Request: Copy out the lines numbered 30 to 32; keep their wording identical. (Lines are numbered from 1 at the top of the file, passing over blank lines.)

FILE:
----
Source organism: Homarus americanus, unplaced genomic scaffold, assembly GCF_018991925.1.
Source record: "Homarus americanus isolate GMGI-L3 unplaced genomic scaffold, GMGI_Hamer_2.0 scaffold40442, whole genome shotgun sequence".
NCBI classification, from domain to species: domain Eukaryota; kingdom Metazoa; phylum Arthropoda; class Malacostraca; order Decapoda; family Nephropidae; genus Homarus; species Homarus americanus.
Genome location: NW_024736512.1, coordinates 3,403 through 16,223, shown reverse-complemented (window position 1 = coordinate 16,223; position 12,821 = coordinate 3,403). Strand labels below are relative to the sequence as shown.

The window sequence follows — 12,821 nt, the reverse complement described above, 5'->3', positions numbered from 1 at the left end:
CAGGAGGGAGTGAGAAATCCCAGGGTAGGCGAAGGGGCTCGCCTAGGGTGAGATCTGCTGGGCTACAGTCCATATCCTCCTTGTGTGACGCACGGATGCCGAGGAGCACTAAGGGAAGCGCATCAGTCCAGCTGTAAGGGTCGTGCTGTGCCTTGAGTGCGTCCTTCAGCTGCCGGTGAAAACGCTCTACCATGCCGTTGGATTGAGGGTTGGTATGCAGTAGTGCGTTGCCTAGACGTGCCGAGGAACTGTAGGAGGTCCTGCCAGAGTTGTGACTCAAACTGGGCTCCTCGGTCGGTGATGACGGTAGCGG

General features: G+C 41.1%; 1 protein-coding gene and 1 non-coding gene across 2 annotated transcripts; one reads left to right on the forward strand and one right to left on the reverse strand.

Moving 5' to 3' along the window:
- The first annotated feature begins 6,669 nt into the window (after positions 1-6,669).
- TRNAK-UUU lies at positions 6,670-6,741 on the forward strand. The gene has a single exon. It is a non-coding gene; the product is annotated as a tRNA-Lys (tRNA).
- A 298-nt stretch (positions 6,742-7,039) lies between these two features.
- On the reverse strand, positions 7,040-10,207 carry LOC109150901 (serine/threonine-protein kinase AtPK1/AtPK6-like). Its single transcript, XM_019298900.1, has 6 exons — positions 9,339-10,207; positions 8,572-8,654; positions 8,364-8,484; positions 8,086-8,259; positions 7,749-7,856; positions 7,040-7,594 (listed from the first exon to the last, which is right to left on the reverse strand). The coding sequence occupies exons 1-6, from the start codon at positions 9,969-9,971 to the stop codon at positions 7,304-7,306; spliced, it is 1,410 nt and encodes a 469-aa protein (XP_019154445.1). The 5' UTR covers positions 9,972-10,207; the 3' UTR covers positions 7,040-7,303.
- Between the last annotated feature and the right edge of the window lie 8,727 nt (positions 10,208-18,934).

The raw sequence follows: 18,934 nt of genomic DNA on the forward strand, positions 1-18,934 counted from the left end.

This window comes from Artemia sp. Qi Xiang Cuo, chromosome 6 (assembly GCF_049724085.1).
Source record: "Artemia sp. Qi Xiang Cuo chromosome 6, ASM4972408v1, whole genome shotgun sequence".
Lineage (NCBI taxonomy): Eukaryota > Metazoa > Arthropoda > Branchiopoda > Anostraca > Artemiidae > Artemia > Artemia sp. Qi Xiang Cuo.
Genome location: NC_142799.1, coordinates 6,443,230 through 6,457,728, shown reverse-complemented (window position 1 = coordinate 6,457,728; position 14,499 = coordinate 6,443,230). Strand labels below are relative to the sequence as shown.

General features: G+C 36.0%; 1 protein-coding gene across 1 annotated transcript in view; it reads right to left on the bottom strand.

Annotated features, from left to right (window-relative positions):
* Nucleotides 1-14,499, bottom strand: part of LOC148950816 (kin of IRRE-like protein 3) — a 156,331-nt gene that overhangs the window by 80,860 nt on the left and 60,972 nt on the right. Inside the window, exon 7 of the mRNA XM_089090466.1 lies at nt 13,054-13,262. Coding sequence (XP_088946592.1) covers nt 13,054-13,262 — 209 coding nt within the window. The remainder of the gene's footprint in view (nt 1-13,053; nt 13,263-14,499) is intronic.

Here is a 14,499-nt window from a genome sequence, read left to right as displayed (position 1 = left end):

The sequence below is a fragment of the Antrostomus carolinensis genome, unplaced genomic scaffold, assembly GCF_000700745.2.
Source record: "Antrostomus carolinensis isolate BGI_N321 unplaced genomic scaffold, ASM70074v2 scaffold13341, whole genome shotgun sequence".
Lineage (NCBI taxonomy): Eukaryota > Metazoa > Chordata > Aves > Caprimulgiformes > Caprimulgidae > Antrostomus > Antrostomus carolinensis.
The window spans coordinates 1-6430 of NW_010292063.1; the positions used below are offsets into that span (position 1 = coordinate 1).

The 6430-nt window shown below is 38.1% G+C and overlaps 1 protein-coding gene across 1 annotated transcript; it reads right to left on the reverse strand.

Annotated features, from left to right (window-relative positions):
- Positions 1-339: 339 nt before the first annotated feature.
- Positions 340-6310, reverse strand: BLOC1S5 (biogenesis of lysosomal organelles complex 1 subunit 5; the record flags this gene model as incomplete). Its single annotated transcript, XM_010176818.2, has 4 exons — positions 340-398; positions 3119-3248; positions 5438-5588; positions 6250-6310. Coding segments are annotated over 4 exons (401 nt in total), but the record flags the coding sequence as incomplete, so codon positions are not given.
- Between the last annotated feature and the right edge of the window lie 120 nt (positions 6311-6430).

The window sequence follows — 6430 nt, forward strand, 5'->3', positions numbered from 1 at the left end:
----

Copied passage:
- Positions 340-6310, reverse strand: BLOC1S5 (biogenesis of lysosomal organelles complex 1 subunit 5; the record flags this gene model as incomplete). Its single annotated transcript, XM_010176818.2, has 4 exons — positions 340-398; positions 3119-3248; positions 5438-5588; positions 6250-6310. Coding segments are annotated over 4 exons (401 nt in total), but the record flags the coding sequence as incomplete, so codon positions are not given.
- Between the last annotated feature and the right edge of the window lie 120 nt (positions 6311-6430).

The window sequence follows — 6430 nt, forward strand, 5'->3', positions numbered from 1 at the left end: